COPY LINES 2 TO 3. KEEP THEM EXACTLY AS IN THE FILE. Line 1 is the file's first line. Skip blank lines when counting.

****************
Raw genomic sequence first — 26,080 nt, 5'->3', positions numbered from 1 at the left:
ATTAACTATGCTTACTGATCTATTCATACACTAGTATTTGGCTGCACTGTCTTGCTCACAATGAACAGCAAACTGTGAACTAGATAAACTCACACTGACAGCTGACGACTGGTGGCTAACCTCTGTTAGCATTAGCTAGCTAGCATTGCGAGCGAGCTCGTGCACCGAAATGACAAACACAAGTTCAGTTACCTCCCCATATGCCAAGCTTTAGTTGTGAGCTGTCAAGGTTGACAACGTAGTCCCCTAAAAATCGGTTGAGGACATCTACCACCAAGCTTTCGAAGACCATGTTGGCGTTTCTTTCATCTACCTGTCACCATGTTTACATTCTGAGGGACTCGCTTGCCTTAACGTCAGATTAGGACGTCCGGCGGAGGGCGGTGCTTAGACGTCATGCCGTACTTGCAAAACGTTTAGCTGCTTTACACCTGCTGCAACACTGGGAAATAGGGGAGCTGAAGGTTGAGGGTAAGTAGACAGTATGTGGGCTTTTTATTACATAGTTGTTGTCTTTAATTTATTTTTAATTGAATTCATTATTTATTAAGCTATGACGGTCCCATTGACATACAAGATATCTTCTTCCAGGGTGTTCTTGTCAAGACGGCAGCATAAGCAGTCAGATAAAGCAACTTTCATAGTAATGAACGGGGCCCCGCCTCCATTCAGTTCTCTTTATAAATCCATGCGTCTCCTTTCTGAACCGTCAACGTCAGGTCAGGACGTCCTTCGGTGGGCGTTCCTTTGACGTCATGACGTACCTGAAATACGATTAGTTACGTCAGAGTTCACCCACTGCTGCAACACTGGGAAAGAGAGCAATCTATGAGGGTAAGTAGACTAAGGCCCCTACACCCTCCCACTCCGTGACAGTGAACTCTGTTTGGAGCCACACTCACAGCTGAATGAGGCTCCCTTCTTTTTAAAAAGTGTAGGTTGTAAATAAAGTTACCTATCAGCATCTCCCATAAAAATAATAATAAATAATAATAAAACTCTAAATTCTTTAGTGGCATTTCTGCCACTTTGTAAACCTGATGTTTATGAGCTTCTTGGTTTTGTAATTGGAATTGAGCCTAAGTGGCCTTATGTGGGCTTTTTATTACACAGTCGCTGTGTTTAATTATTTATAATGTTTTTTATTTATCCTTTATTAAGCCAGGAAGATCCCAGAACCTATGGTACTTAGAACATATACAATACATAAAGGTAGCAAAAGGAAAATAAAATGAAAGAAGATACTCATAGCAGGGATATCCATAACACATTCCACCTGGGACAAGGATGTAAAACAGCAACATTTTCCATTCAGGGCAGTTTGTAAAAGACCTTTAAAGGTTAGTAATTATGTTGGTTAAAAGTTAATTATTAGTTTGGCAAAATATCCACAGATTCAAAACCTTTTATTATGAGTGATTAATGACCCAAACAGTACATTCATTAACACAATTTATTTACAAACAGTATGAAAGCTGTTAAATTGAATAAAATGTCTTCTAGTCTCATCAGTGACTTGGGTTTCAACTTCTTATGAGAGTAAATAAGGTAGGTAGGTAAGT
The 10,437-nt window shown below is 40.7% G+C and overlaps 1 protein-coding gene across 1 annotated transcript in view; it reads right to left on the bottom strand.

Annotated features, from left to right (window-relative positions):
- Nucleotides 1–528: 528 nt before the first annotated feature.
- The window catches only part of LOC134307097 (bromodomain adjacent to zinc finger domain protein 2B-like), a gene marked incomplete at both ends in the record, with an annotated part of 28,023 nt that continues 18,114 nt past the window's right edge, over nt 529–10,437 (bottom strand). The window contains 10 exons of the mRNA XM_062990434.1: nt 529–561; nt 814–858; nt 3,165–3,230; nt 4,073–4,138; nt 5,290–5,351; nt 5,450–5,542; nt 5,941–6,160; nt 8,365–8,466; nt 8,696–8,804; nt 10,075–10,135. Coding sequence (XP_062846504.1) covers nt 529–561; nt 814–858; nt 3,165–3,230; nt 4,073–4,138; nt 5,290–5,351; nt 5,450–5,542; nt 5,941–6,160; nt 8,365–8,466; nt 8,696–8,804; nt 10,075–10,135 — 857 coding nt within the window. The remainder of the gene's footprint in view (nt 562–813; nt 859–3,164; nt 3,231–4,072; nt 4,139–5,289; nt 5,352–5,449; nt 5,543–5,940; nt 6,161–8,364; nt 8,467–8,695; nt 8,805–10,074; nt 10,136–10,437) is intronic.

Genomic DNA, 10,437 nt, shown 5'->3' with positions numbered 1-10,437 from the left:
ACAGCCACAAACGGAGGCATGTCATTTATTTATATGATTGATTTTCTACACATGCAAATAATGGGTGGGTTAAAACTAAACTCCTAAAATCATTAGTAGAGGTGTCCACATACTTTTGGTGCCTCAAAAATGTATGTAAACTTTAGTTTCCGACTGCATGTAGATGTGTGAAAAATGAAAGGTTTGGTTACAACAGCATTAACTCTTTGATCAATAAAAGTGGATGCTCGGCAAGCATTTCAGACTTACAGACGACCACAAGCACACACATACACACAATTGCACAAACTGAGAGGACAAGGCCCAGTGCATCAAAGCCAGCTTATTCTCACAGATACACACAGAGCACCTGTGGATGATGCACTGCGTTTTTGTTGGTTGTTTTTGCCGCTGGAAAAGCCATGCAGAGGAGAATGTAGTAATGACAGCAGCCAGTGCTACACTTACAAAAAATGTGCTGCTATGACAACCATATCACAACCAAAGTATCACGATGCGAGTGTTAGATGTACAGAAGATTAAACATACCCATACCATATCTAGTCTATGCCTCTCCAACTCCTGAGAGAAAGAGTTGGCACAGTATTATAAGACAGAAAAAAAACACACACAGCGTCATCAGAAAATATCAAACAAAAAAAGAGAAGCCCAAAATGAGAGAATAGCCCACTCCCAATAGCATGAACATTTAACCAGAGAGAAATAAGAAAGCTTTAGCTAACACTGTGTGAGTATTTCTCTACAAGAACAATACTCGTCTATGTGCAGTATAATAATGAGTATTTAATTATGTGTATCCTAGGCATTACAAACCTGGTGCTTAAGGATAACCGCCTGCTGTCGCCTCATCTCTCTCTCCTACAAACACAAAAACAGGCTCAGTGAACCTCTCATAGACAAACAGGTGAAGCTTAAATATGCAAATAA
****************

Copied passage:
ATTAACTATGCTTACTGATCTATTCATACACTAGTATTTGGCTGCACTGTCTTGCTCACAATGAACAGCAAACTGTGAACTAGATAAACTCACACTGACAGCTGACGACTGGTGGCTAACCTCTGTTAGCATTAGCTAGCTAGCATTGCGAGCGAGCTCGTGCACCGAAATGACAAACACAAGTTCAGTTACCTCCCCATATGCCAAGCTTTAGTTGTGAGCTGTCAAGGTTGACAACGTAGTCCCCTAAAAATCGGTTGAGGACATCTACCACCAAGCTTTCGAAGACCATGTTGGCGTTTCTTTCATCTACCTGTCACCATGTTTACATTCTGAGGGACTCGCTTGCCTTAACGTCAGATTAGGACGTCCGGCGGAGGGCGGTGCTTAGACGTCATGCCGTACTTGCAAAACGTTTAGCTGCTTTACACCTGCTGCAACACTGGGAAATAGGGGAGCTGAAGGTTGAGGGTAAGTAGACAGTATGTGGGCTTTTTATTACATAGTTGTTGTCTTTAATTTATTTTTAATTGAATTCATTATTTATTAAGCTATGACGGTCCCATTGACATACAAGATATCTTCTTCCAGGGTGTTCTTGTCAAGACGGCAGCATAAGCAGTCAGATAAAGCAACTTTCATAGTAATGAACGGGGCCCCGCCTCCATTCAGTTCTCTTTATAAATCCATGCGTCTCCTTTCTGAACCGTCAACGTCAGGTCAGGACGTCCTTCGGTGGGCGTTCCTTTGACGTCATGACGTACCTGAAATACGATTAGTTACGTCAGAGTTCACCCACTGCTGCAACACTGGGAAAGAGAGCAATCTATGAGGGTAAGTAGACTAAGGCCCCTACACCCTCCCACTCCGTGACAGTGAACTCTGTTTGGAGCCACACTCACAGCTGAATGAGGCTCCCTTCTTTTTAAAAAGTGTAGGTTGTAAATAAAGTTACCTATCAGCATCTCCCATAAAAATAATAATAAATAATAATAAAACTCTAAATTCTTTAGTGGCATTTCTGCCACTTTGTAAACCTGATGTTTATGAGCTTCTTGGTTTTGTAATTGGAATTGAGCCTAAGTGGCCTTATGTGGGCTTTTTATTACACAGTCGCTGTGTTTAATTATTTATAATGTTTTTTATTTATCCTTTATTAAGCCAGGAAGATCCCAGAACCTATGGTACTTAGAACATATACAATACATAAAGGTAGCAAAAGGAAAATAAAATGAAAGAAGATACTCATAGCAGGGATATCCATAACACATTCCACCTGGGACAAGGATGTAAAACAGCAACATTTTCCATTCAGGGCAGTTTGTAAAAGACCTTTAAAGGTTAGTAATTATGTTGGTTAAAAGTTAATTATTAGTTTGGCAAAATATCCACAGATTCAAAACCTTTTATTATGAGTGATTAATGACCCAAACAGTACATTCATTAACACAATTTATTTACAAACAGTATGAAAGCTGTTAAATTGAATAAAATGTCTTCTAGTCTCATCAGTGACTTGGGTTTCAACTTCTTATGAGAGTAAATAAGGTAGGTAGGTAAGT
The 10,437-nt window shown below is 40.7% G+C and overlaps 1 protein-coding gene across 1 annotated transcript in view; it reads right to left on the bottom strand.